Open Access

The polyene antifungals, amphotericin B and nystatin, cause cell death in Saccharomyces cerevisiae by a distinct mechanism to amphibian-derived antimicrobial peptides

  • George Serhan1,
  • Colin M Stack1,
  • Gabriel G Perrone1 and
  • Charles Oliver Morton1Email author
Annals of Clinical Microbiology and Antimicrobials201413:18

https://doi.org/10.1186/1476-0711-13-18

Received: 28 February 2014

Accepted: 3 May 2014

Published: 12 May 2014

Abstract

Background

There is a pressing need to identify novel antifungal drug targets to aid in the therapy of life-threatening mycoses and overcome increasing drug resistance. Identifying specific mechanisms of action of membrane-interacting antimicrobial drugs on the model fungus Saccharomyces cerevisiae is one avenue towards addressing this issue. The S. cerevisiae deletion mutants Δizh2, Δizh3, Δaif1 and Δstm1 were demonstrated to be resistant to amphibian-derived antimicrobial peptides (AMPs). The purpose of this study was to examine whether AMPs and polyene antifungals have a similar mode of action; this was done by comparing the relative tolerance of the mutants listed above to both classes of antifungal.

Findings

In support of previous findings on solid media it was shown that Δizh2 and Δizh3 mutants had increased resistance to both amphotericin B (1–2 μg ml−1) and nystatin (2.5 – 5 μg ml−1) in liquid culture, after acute exposure. However, Δaif1 and Δstm1 had wild-type levels of susceptibility to these polyenes. The generation of reactive oxygen species (ROS) after exposure to amphotericin B was also reduced in Δizh2 and Δizh3. These data indicated that polyene antifungal and AMPs may act via distinct mechanisms of inducing cell death in S. cerevisiae.

Conclusions

Further understanding of the mechanism(s) involved in causing cell death and the roles of IZH2 and IZH3 in drug susceptibility may help to inform improved drug design and treatment of fungal pathogens.

Keywords

Amphotericin B Antifungal resistance YOL002C Antifungals

Findings

The incidence of invasive fungal diseases is increasing, especially in those individuals undergoing immunosuppressive treatments or those with predisposing conditions [1]. The number of antifungal agents available is limited due to the biological overlap and conserved nature of cellular processes between fungi and mammalian cells. Antifungal drug resistance, particularly to azoles, is also increasing which has created a strong need for the identification of novel antifungal therapies and drug targets [2].

The major targets for antifungal drugs are the cell wall and plasma membrane. The major groups of antifungals in use today are the polyene (amphotericin B and nystatin) and azole (e.g. voriconazole) classes which target ergosterol in the fungal plasma membrane and ergosterol synthesis, respectively [3]. In fungi ergosterol serves an analogous function to cholesterol in mammalian cell membranes and forms the basis of the selective toxicity of many antifungals. Azoles target the proteins responsible for ergosterol biosynthesis whereas polyenes interact with ergosterol in the plasma membrane [4]. Resistance to azoles has been shown to result from nucleotide polymorphisms is the cyp51a gene whereas resistance to polyenes is less common due to it targeting an essential structural component of the membrane [5]. Polyenes primarily act by binding membrane ergosterol and forming pores in the plasma membrane which is similar to the proposed mode of action for antimicrobial peptides (AMPs). These are a group of peptides that form an important part of the innate immune system of animals and include the human defensins [6].

Detailed analysis of the activity of amphibian-derived AMPs indicated that they induced programmed cell death (PCD) in Saccharomyces cerevisiae[7] which was also observed during exposure of Aspergillus fumigatus to amphotericin B [8]. Formation of pores in membranes is now thought to be a secondary inhibitory mechanism for both of these classes of molecule with primary activity leading to intracellular oxidative damage and interaction with organelles [9]. The purpose of this study was to build on previous research that identified S. cerevisiae deletion mutants that were resistant to amphibian-derived AMPs and to examine if they are also resistant to amphotericin B. This may indicate similarities in the mode of action and induction of PCD between these antifungal agents.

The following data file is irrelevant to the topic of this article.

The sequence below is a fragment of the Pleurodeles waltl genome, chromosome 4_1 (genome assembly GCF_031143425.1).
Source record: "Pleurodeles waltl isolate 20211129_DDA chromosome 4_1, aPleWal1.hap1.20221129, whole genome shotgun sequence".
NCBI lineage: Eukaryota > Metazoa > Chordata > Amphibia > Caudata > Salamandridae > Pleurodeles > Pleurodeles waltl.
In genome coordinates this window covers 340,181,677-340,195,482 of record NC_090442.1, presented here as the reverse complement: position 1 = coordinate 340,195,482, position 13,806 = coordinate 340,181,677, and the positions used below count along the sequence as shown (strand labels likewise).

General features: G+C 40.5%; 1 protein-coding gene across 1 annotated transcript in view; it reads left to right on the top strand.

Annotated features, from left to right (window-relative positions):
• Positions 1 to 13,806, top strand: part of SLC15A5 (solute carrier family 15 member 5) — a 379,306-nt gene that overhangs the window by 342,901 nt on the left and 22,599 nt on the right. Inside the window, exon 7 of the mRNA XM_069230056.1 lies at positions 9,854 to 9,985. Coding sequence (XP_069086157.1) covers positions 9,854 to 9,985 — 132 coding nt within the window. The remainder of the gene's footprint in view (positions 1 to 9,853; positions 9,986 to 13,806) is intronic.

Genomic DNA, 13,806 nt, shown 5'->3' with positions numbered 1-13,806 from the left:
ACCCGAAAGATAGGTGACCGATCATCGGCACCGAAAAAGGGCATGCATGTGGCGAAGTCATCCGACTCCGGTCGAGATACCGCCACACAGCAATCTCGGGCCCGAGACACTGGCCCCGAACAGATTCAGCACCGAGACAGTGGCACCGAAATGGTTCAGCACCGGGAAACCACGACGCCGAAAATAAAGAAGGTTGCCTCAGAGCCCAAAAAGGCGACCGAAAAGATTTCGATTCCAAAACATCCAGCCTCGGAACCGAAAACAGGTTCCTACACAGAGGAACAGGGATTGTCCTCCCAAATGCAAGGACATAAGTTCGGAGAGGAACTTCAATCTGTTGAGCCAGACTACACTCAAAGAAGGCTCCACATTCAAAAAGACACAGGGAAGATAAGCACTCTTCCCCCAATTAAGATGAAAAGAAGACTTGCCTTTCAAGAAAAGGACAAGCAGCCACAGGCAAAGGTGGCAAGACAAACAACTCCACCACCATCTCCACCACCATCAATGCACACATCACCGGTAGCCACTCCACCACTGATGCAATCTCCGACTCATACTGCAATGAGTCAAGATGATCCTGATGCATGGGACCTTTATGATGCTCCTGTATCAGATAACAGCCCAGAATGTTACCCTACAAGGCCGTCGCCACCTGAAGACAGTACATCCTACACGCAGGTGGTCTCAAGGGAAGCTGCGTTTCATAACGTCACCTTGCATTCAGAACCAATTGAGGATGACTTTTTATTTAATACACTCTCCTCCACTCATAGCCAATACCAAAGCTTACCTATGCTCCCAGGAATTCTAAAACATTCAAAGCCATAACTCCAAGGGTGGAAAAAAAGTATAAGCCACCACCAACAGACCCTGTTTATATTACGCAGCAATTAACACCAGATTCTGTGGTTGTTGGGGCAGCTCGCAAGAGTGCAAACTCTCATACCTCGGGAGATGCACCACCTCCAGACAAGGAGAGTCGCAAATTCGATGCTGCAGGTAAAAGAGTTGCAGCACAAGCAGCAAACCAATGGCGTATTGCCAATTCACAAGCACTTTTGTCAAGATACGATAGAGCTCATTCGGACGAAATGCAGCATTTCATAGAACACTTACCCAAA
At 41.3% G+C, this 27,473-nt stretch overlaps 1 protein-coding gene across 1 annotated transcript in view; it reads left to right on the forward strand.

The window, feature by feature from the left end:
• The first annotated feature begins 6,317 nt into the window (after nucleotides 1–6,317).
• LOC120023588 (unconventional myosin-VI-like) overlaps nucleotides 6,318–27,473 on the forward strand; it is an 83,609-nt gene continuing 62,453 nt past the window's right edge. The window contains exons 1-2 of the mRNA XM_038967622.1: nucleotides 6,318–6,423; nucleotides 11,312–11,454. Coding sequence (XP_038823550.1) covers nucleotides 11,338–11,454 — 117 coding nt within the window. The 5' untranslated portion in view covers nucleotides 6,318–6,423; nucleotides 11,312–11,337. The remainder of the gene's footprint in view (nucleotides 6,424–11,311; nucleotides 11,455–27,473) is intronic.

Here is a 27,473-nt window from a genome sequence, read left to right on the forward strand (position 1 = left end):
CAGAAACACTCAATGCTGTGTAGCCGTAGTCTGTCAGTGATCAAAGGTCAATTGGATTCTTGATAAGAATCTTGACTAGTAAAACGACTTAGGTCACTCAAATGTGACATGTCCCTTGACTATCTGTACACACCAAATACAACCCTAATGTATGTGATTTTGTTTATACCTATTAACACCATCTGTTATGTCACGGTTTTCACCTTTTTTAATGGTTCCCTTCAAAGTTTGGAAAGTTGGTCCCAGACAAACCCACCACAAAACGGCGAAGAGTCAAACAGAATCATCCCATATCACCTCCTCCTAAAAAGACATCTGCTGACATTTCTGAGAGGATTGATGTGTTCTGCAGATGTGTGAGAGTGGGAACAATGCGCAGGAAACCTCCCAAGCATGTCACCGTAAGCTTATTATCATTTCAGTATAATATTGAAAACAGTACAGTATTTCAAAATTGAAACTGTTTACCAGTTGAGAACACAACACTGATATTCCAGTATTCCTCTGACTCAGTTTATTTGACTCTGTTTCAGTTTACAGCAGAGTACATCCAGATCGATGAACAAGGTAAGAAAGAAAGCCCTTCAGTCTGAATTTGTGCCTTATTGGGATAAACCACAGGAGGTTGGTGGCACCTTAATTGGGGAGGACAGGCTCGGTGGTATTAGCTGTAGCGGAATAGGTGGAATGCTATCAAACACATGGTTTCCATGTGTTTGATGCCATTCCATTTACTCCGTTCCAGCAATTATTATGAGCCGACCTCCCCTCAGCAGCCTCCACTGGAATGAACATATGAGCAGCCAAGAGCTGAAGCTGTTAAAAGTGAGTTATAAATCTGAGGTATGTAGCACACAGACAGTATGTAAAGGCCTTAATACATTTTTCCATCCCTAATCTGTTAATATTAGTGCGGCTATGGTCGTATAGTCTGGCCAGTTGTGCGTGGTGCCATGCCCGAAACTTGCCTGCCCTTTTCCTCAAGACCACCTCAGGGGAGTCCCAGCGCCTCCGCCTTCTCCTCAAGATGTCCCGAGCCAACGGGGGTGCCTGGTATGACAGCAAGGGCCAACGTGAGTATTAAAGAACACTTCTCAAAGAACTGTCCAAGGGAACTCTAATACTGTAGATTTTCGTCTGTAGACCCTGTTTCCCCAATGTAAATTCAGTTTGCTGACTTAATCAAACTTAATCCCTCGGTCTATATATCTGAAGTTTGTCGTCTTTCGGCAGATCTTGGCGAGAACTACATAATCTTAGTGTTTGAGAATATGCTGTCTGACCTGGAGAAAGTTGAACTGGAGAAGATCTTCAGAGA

The S. cerevisiae deletion mutants Δizh2, Δizh3, Δstm1 and Δaif1 were selected from the haploid yeast deletion mutant library (strain BY4742 from Thermo Scientific) based on the resistance of these mutants to amphibian-derived antimicrobial peptides [7]. Cultures of these strains and wild-type were grown in YPD broth (Sigma-Aldrich) at 30°C with shaking at 150 rpm overnight.

After overnight growth cultures were adjusted to an OD600 of 0.5 before treatment with 1–2 μg ml−1 amphotericin B (Sigma-Aldrich) or 2.5–5 μg ml−1 of nystatin (Sigma-Aldrich). These doses are greater than the minimum inhibitory concentrations of the drugs (0.1–2 μg ml−1 amphotericin B and 2.0 μg ml−1 nystatin) to test drug resistance. Drug-treated cultures were incubated for one, two and three hours after which serial dilutions of each culture were prepared and plated onto YPD agar; these were incubated at 30°C for two days. The plates were examined for growth and the numbers of colony forming units (CFU) were counted. Three independent experiments were conducted for each treatment.

Production of reactive oxygen species (ROS) was assessed to examine secondary effects of polyenes. Cultures were treated overnight with 0.5 or 1.0 μg ml−1 amphotericin B and ROS was detected by a previously described method using 2,7-dichlorofluorescein (Sigma Aldrich, St Louis, MO, USA) [7].

Colony forming units (CFU) data were analysed by repeated measures ANOVA comparing each deletion to the wild-type and Bonferroni’s multiple comparison to compare individual treatments. The ROS data was analysed by Mann–Whitney tests comparing treated to untreated cells for each strain.

Δizh2 and Δizh3 exhibit increased resistance to polyene antifungals

Incubation of wild-type S. cerevisiae cells with increasing doses of amphotericin B led to a reduction in viable cells from 80% viability in the wild type (BY4742) after 1 hour exposure at 1.0 μg ml−1 to 4% viability in the wild type after 1 hour exposure to 2.0 μg ml−1 of amphotericin B (Figure 1a and b). The absolute values equating to 100% cell viability were 1 × 105 CFU ml−1 after 1 hour, 1.7 × 105 CFU ml−1 after 2 hours and 3.7 × 105 CFU ml−1 after 3 hours. The wild type, Δaif1 and Δstm1 mutants were highly sensitive to amphotericin B and nystatin with significant reductions in viability over time in a dose-dependent manner (Figure 1a-d). The Δizh2 and Δizh3 mutants showed increased resistance to exposure to amphotericin B, which was particularly pronounced at higher drug doses. The most pronounced differences in drug resistance were observed when these deletion mutants were exposed to amphotericin B.
Figure 1